Abstract: We study behavioral responses to local income taxes exploiting a special tax regime which applies to foreign employees residing in Switzerland. The used institutional setting generates two thresholds through which locally heterogeneous taxation is assigned: An income threshold at 120,000 Swiss francs and a duration threshold at 5 years of stay in Switzerland. We exploit these thresholds by applying a discontinuity in density design and a fuzzy RDD to administrative income data. We find causal evidence for strategic income bunching for wage earners and tax induced intra-national mobility. Several pieces of evidence suggest that individuals have to "learn the tax code" and that knowledge and information transmission through local networks plays a major role in the behavioral response to tax incentives.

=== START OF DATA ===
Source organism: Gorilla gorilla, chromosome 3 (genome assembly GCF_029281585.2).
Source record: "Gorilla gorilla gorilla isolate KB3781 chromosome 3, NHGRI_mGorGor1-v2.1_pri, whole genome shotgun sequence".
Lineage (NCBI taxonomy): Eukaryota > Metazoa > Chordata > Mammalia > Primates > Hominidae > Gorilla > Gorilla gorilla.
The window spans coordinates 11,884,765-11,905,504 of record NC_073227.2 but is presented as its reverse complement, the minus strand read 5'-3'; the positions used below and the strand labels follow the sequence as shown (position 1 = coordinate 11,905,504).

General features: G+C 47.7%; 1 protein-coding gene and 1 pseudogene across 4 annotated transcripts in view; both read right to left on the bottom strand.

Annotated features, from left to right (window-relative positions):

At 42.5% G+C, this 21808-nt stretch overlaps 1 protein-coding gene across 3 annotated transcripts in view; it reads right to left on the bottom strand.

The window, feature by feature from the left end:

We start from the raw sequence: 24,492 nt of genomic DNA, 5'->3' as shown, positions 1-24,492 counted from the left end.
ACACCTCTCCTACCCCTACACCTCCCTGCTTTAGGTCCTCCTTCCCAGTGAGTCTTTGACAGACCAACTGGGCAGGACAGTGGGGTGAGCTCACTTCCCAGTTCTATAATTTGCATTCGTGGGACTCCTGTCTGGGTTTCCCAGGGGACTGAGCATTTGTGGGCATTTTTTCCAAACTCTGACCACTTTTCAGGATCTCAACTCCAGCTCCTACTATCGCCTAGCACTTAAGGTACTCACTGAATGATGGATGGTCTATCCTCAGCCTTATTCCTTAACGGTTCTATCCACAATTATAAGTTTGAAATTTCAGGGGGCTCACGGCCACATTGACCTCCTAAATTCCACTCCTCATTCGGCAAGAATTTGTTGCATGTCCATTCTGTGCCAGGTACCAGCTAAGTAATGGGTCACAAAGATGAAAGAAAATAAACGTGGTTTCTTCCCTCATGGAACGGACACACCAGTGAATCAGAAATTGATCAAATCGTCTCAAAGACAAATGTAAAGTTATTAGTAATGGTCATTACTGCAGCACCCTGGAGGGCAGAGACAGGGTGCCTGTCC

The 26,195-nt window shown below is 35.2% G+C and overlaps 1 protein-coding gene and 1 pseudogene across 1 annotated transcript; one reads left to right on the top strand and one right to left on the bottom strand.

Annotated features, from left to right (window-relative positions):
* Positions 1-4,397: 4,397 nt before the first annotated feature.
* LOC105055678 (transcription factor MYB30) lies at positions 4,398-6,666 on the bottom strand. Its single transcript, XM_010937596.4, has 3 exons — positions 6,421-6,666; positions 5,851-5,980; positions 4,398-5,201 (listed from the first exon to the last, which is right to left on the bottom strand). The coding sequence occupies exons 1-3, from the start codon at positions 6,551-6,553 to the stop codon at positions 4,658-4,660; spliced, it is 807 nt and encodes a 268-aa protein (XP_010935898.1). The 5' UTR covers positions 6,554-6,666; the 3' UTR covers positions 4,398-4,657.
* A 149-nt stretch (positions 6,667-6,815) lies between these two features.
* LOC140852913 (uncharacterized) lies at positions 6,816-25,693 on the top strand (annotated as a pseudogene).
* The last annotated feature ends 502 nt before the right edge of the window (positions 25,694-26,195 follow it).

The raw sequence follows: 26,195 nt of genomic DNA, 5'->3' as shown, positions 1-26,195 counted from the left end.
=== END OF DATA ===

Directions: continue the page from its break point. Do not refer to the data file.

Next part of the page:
Keywords: income bunching; income taxes; regression discontinuity design; tax induced mobility
    JEL: H24 H31 J61
    Date: 2015–09
  11. By: Mireille Chiroleu-Assouline (Axe Macroéconomie Axe Economie ouverte Axe Environnement - CES - Centre d'économie de la Sorbonne - UP1 - Université Panthéon-Sorbonne - CNRS - EEP-PSE - Ecole d'Économie de Paris - Paris School of Economics)
    Abstract: French environmental taxes are not really ecologically oriented. Their main aim is to raise revenues. Clear signs of this inappropriate direction are given by the large share of the energy taxes and by the low level of most tax rates, which for the most part, are only implicit tax rates on the polluting goods. An ecological tax reform would imply a global green tax shift with tax rates proportionate to the marginal damages. The success and the acceptation of such a reform by the taxpayers rely on the chosen recycling mechanism for the tax revenues, on government’s efforts in information and pedagogy, on transparency about the policy choices but also, somehow paradoxically, on audacity of actions.